Definition of neap in English:


Pronunciation /nēp/ /nip/


usually neap tide
  • A tide just after the first or third quarters of the moon when there is least difference between high and low water.

    ‘neaps occur at 6 a.m. and 6 p.m.’
    • ‘Pollack feed longer during smaller neap tides than they do through a big spring tide.’
    • ‘The water is evened out all over the earth's oceans, producing neap tides.’
    • ‘You need to pick the very smallest neap tides to fish these wrecks.’
    • ‘They'll feed during the biggest spring tides and the smallest neaps.’
    • ‘Try to plan your trips around the smaller neaps, but experiment with the medium to big spring tides.’


be neaped
  • 1(of a boat) be kept aground or in harbor by a neap tide.

    ‘a change of wind could leave you neaped’
    • ‘She had arrived fully laden one Friday and because of her deep draft was neaped until Monday morning.’
    • ‘Ibis was neaped on the old slipway at Morwellham Quay, and covered over.’
    • ‘This voyage made more history than money as on the way down the vessel was neaped, waiting for water near Guyhurn Bridge for almost 2 weeks.’
    • ‘On the down side if we ran aground exactly at High Tide we were likely to be neaped - and we were not kitted to sleep aboard.’
    • ‘There was also a risk of getting neaped.’
    • ‘I was quite alarmed to feel the foils scraping the sand halfway across even at high water, so as I didn't want to get neaped, I retraced my route back to Walney where I decided to dry out for the night.’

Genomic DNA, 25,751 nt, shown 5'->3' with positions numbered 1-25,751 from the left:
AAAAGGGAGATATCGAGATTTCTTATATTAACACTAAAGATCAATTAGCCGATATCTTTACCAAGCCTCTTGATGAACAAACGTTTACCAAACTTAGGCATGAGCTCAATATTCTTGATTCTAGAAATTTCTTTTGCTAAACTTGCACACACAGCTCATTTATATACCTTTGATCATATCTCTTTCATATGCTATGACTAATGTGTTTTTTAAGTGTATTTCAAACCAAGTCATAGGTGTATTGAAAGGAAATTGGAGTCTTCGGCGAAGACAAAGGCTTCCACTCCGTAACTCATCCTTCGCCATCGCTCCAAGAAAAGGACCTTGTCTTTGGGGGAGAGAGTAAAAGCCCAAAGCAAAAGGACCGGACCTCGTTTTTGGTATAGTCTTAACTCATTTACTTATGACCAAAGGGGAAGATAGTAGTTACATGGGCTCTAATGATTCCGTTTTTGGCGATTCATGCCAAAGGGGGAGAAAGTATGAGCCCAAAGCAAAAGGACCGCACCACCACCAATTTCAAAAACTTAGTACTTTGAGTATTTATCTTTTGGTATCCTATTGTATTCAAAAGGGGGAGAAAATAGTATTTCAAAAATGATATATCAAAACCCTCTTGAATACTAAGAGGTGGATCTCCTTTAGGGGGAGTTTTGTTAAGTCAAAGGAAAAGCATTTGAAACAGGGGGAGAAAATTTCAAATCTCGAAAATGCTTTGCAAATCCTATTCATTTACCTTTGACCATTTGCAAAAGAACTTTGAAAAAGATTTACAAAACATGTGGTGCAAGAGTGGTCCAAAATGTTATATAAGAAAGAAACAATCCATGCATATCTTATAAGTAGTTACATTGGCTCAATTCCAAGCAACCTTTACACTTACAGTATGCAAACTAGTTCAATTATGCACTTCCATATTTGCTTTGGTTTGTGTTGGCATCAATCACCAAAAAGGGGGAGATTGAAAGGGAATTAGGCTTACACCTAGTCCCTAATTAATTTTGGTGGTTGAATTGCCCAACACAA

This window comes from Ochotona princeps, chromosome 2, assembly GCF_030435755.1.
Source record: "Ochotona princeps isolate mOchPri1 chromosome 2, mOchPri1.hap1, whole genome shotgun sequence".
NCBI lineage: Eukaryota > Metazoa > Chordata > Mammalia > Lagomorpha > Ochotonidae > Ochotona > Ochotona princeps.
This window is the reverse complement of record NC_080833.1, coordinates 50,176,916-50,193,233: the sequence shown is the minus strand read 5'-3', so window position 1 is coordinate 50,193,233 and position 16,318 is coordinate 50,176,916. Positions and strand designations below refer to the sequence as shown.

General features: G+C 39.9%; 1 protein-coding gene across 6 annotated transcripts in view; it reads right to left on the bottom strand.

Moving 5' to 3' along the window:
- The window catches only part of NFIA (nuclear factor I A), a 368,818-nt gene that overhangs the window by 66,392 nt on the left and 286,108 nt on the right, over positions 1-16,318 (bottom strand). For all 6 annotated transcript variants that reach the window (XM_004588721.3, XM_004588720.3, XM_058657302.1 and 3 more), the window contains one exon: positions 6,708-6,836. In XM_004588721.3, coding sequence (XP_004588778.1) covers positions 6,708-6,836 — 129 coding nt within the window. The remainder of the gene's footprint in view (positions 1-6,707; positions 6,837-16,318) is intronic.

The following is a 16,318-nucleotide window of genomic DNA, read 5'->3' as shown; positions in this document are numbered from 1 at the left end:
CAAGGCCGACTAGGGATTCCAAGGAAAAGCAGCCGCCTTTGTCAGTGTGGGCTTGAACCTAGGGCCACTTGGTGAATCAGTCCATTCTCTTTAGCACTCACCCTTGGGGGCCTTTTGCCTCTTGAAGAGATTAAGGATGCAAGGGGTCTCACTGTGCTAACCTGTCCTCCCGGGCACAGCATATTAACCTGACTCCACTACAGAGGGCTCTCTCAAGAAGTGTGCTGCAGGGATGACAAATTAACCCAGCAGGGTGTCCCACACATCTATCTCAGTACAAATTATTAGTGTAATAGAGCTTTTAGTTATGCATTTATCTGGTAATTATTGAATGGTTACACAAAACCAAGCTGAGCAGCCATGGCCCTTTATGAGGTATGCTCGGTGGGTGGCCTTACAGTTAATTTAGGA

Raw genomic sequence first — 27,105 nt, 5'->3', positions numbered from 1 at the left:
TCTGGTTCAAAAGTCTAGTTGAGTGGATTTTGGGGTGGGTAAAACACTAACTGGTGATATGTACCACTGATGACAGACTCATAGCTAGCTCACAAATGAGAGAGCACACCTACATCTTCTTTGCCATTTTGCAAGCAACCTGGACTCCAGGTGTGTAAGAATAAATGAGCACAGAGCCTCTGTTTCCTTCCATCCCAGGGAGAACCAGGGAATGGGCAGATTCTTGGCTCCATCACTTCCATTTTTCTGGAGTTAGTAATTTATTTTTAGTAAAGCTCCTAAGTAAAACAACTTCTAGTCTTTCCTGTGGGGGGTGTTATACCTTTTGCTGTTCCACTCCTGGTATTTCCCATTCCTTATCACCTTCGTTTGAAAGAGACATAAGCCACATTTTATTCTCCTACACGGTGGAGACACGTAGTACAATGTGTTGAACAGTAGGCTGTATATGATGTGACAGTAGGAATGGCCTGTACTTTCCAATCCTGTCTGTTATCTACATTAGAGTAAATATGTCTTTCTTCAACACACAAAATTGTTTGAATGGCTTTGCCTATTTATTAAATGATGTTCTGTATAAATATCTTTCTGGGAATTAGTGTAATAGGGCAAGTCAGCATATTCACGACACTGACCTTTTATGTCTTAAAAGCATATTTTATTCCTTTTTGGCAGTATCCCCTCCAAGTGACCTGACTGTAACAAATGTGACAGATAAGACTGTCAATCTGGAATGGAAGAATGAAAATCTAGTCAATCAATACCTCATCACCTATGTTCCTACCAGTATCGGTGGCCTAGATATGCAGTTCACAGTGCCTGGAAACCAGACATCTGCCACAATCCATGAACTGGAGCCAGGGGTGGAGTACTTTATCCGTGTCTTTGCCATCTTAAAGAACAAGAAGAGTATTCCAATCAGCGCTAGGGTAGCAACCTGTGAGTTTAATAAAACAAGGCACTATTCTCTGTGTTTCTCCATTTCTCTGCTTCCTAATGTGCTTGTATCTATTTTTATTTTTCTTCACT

1. 1.1archaic no object (of a tide) tend toward or reach the highest point of a neap tide.
      ‘I prefer a neaping tide and fish from the mangroves out to about 60m wide and catch all varieties.’
      • ‘Barramundi had been a bit quiet on the neaping tides but as the tides increased the Barra's started to bite and bite they did.’
      • ‘I hear it has something to do with the faces of the moon, or maybe the tide, which is quite active hereabouts, ebbing and neaping even as we sleep.’
      • ‘Passion that exists from the beginning of time to the end of eternity emerging in uncontrollable throes like the surging and neaping of the tide and the wind’
      • ‘The tides were now neaping, traditionally not a good time to go lureing, but a good time to try out a medium size ‘prawnstar’, I thought.’
      • ‘With neaping tides this weekend the best shot to target a barra will be around the rocky headlands.’
      • ‘I went out today even though it was neaping.’
      • ‘Of course the tide was neaping.’


Late Middle English, originally an adjective from Old English nēp, first element of nēpflōd ‘neap flood’, of unknown origin.